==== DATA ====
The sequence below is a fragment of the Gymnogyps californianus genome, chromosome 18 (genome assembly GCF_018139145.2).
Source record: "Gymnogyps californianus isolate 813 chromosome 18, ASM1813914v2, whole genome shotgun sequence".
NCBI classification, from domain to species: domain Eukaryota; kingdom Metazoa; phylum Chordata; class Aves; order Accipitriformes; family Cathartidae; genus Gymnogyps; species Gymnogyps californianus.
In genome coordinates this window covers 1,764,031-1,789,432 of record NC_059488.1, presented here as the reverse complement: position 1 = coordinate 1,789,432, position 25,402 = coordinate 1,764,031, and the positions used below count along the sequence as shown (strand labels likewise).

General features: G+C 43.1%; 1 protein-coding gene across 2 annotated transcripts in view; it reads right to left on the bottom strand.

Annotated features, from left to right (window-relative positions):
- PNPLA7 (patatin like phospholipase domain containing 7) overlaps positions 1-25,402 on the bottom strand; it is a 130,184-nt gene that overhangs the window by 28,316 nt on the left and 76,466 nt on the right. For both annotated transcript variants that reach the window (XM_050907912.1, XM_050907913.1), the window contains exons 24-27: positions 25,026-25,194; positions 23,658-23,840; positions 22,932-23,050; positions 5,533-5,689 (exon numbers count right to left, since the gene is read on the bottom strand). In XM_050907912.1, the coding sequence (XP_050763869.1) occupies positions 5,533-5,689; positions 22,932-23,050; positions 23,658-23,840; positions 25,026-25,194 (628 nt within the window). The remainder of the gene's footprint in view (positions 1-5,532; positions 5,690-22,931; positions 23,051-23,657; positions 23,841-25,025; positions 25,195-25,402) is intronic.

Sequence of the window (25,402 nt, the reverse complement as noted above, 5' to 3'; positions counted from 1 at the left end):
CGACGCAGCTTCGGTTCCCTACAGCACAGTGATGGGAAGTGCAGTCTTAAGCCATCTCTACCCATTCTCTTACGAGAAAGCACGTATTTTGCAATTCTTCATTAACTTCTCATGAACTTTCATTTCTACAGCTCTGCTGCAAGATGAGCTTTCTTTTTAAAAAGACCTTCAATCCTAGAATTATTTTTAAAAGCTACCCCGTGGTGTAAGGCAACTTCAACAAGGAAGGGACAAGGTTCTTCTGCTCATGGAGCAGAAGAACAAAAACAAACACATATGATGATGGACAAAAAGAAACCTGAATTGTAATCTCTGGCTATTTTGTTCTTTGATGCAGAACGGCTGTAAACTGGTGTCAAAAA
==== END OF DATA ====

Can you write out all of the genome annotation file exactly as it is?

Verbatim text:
The sequence below is a fragment of the Gymnogyps californianus genome, chromosome 18 (genome assembly GCF_018139145.2).
Source record: "Gymnogyps californianus isolate 813 chromosome 18, ASM1813914v2, whole genome shotgun sequence".
NCBI classification, from domain to species: domain Eukaryota; kingdom Metazoa; phylum Chordata; class Aves; order Accipitriformes; family Cathartidae; genus Gymnogyps; species Gymnogyps californianus.
In genome coordinates this window covers 1,764,031-1,789,432 of record NC_059488.1, presented here as the reverse complement: position 1 = coordinate 1,789,432, position 25,402 = coordinate 1,764,031, and the positions used below count along the sequence as shown (strand labels likewise).

General features: G+C 43.1%; 1 protein-coding gene across 2 annotated transcripts in view; it reads right to left on the bottom strand.

Annotated features, from left to right (window-relative positions):
- PNPLA7 (patatin like phospholipase domain containing 7) overlaps positions 1-25,402 on the bottom strand; it is a 130,184-nt gene that overhangs the window by 28,316 nt on the left and 76,466 nt on the right. For both annotated transcript variants that reach the window (XM_050907912.1, XM_050907913.1), the window contains exons 24-27: positions 25,026-25,194; positions 23,658-23,840; positions 22,932-23,050; positions 5,533-5,689 (exon numbers count right to left, since the gene is read on the bottom strand). In XM_050907912.1, the coding sequence (XP_050763869.1) occupies positions 5,533-5,689; positions 22,932-23,050; positions 23,658-23,840; positions 25,026-25,194 (628 nt within the window). The remainder of the gene's footprint in view (positions 1-5,532; positions 5,690-22,931; positions 23,051-23,657; positions 23,841-25,025; positions 25,195-25,402) is intronic.

Sequence of the window (25,402 nt, the reverse complement as noted above, 5' to 3'; positions counted from 1 at the left end):
CGACGCAGCTTCGGTTCCCTACAGCACAGTGATGGGAAGTGCAGTCTTAAGCCATCTCTACCCATTCTCTTACGAGAAAGCACGTATTTTGCAATTCTTCATTAACTTCTCATGAACTTTCATTTCTACAGCTCTGCTGCAAGATGAGCTTTCTTTTTAAAAAGACCTTCAATCCTAGAATTATTTTTAAAAGCTACCCCGTGGTGTAAGGCAACTTCAACAAGGAAGGGACAAGGTTCTTCTGCTCATGGAGCAGAAGAACAAAAACAAACACATATGATGATGGACAAAAAGAAACCTGAATTGTAATCTCTGGCTATTTTGTTCTTTGATGCAGAACGGCTGTAAACTGGTGTCAAAAA